Data from the downhole FTWD apparatus and the control module 45 is preferably transmitted in packets with the data types shown in Table 2. Those skilled in the art of communications will recognize that a data packet must contain a minimal amount of information in the packet header identifying the data included therein. The exact structure of the packet and choice of transmission protocol is dependent on the telemetry system used and relates to the preferred embodiment only inasmuch as the data should be properly identified and recognized as formation test data.
 In accordance with the preferred embodiment, the minimal five-point data set, the two time variables and four curve fit parameters, with the bit resolution and ranges shown in Table 2 are combined to form a 116-bit data set. Obviously, the size of the packet in which this data is transmitted will be nominally larger, but at a two bits/second transmission rate, the minimal data set can be transmitted uplink in just over 58 seconds. This minimal data set does not include any additional P(i) data points. To illustrate the extra time required to transmit the extra data points, an extra five points, for example, requires an extra 60 bits to be transmitted uplink. Using the same two bits/second standard, the additional data points will require at least an extra 30 seconds to upload. Without the curve fitting technique described herein, many additional P(i) data points would be required to adequately describe the range of typical formation test curves. Thus, it is apparent that the time and bandwidth savings afforded by the preferred embodiment is substantial given than a typical formation test curve can have hundreds of pressure samples that must be transmitted if not otherwise compressed as described herein. The transmission time can be further reduced if, instead of sending Pdd, Pfu, Phydr2, Pf and P(i) only, differences ΔPdd, ΔPfu, ΔPhydr2, ΔPf and ΔP(i) are sent, where ΔPdd=Pdd−Phydr1, ΔPfu=Phydr1−Pfu, ΔPhydr2=Phydr1−Phydr2, ΔPf=Pstop−Pf and ΔP(l)=P(i)−Pfu. The new data types and bits saved are shown in Table 3.
 Referring again to FIG. 6, once the minimal data set is transmitted to the surface, the formation pressure test curve may be reconstructed by plotting a horizontal hydrostatic pressure line representing Phydr1 for the initial hydrostatic wait time Δthydr1. At the end of Δthydr1, a vertical line is plotted from Phydr1 to Pdd. Again, a horizontal line is plotted for the duration of Δtset and ending with the Pdd pressure point at tdd. The time varying plots for Pdd(t) and Pbu(t) are then drawn according to the equations shown in Appendix A. Pdd(t) is plotted with t beginning at 0 (starting at tdd) and ending at tfu (Δtdd total). Similarly, Pbu(t) is plotted with t′ beginning at 0 (starting at tfu) and ending at tstop (Δtbu total). Next, a vertical line is plotted at tstop from Pstop to Phydr2. Lastly, a horizontal line is plotted for the duration of Δthydr2.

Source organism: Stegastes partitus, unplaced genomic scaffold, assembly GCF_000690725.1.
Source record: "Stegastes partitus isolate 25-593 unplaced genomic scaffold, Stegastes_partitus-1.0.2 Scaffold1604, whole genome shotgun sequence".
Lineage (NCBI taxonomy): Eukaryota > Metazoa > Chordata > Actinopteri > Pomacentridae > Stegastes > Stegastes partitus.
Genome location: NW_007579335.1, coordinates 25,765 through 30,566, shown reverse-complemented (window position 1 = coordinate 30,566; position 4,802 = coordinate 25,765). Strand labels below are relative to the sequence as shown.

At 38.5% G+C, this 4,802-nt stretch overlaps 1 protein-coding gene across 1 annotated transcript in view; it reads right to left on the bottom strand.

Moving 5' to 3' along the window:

Accordingly, the above-described embodiments disclose a compression scheme that reduces the amount of data that must be transmitted uplink from a FTWD apparatus. The preferred embodiment permits the reconstruction of formation pressure test curves using a minimal amount of data, time variables and curve fit parameters. The above discussion is meant to be illustrative of the principles and various embodiments of the present invention. Numerous variations and modifications will become apparent to those skilled in the art once the above disclosure is fully appreciated. For example, whereas the preferred curve fit parameters are based on logarithmic decay functions, other time varying functions may also be used. For instance, decay functions based on natural logarithms or other bases might be implemented. Furthermore, whereas the curve fit quality value is provided as a Chi-squared function, other error functions that provide a bounded quantitative value representing the quality of the curve fit might also be used. While a preferred embodiment of the invention has been shown and described, modifications thereof can be made by one skilled in the art without departing from the spirit of the invention. It is intended that the following claims be interpreted to embrace all such variations and modifications.